The almost four-week-old Dominion strike is turning into a major buzzkill for cannabis enthusiasts in central Newfoundland, who have been left with no retail outlets for miles.
Dominion was granted the only two initial retail licenses for cannabis sales in the central part of the province, and the store’s contract dispute with Unifor Local 597 has led to the closure of both establishments — as well as eight others across the province.
“It’s just a big bummer all around, really,” said Jennifer Warren, a resident of Gambo. “You gotta order stuff online — and with COVID, too, the mail thing slows everything down.”
Warren says cannabis is part of her daily routine with her boyfriend, but ordering by mail is just not the same.
“It gets imprisoned in Dieppe for a couple days, and then you see it’s tracked but it’s in St. John’s on Friday and you don’t get your stuff until Monday, it kind of ruins your weekend. You can’t just drive to Gander to pick up a couple of grams of weed for your Friday night.”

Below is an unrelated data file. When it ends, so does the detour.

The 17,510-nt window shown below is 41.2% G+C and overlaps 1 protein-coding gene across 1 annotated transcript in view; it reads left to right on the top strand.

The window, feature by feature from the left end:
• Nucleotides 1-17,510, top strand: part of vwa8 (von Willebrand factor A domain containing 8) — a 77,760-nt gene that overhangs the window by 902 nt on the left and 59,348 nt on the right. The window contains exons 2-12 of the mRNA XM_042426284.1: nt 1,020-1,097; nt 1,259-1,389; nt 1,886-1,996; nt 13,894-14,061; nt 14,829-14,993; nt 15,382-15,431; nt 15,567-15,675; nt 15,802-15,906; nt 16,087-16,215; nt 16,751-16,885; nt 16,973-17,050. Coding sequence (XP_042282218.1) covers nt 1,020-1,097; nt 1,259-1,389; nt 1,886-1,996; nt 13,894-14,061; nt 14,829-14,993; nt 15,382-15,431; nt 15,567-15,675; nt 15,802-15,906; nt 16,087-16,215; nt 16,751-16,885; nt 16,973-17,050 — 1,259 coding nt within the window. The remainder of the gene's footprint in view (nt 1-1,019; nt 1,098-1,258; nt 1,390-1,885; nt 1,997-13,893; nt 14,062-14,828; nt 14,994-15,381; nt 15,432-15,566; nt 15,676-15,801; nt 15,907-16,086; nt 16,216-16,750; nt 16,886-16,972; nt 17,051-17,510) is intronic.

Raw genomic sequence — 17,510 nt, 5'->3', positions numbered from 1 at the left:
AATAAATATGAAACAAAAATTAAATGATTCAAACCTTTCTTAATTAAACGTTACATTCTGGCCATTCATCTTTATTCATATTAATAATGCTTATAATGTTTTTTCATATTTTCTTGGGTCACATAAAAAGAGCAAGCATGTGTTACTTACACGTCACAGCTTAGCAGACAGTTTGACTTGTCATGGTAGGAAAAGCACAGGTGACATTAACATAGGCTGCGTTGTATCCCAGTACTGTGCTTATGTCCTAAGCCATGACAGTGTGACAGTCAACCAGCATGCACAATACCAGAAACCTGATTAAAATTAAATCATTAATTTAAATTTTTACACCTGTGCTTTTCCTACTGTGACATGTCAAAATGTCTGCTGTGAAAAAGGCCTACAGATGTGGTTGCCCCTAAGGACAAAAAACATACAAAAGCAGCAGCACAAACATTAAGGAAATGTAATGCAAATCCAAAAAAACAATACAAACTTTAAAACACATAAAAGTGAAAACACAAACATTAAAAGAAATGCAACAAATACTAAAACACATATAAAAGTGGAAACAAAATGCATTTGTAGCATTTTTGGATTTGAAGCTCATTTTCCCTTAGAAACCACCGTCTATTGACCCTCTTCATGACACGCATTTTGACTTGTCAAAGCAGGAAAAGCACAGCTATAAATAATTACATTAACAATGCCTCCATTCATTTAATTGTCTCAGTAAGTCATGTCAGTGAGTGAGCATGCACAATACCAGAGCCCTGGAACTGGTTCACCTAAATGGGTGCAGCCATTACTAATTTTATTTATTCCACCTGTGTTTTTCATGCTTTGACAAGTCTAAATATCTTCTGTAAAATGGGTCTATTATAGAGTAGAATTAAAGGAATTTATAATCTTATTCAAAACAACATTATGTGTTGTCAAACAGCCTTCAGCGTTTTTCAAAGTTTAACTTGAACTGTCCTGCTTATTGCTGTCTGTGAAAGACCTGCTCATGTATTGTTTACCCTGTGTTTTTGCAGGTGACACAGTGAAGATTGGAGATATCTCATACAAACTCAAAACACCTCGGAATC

Warren’s new closest outlet is in Clarenville, a two-hour round trip from her home in Gambo. The further into central Newfoundland you go, the further away the product becomes.
In Lewisporte, customers have two roughly equivalent options: A drive to Clarenville, or to Conne River, on the island’s south coast. Each is about two hours away.
Cannabis enthusiast Jonathan Norris says most people aren’t going to make that trip — they’re going to find alternatives.
“What that does is it forces people into the grey market where they might not want to be,” he said.
“All I hear from my friends that are living in central is, ‘Well, I used to go down to Dominion, it was close … I didn’t have to deal with calling a guy,'” he said. “All this stuff you’ve ever seen in the movies, or whatever it is, people don’t want to do that.”
Norris hosts a Facebook livestream most days that he calls Cannabis Corner. He broadcasts to his Facebook group of 4,000 people to consume and chat about cannabis.
‘It’s what they need, you know?’
He says many people in his audience, like him, consume the drug for medicinal purposes.
Many people, he said, decided to stop seeking prescriptions when the drug became legal in 2018. That’s adding another level of sting to the Dominion closures.
“To some, it seems petty, but to some it’s their medicinal relief, it’s what they need, you know?” he said.
According to presentations in 2018, the Newfoundland and Labrador Liquor Corporation was anticipating awarding retail licenses in the Lewisporte postal code area, and in the Springdale postal code area. However, no stores ever opened in those regions.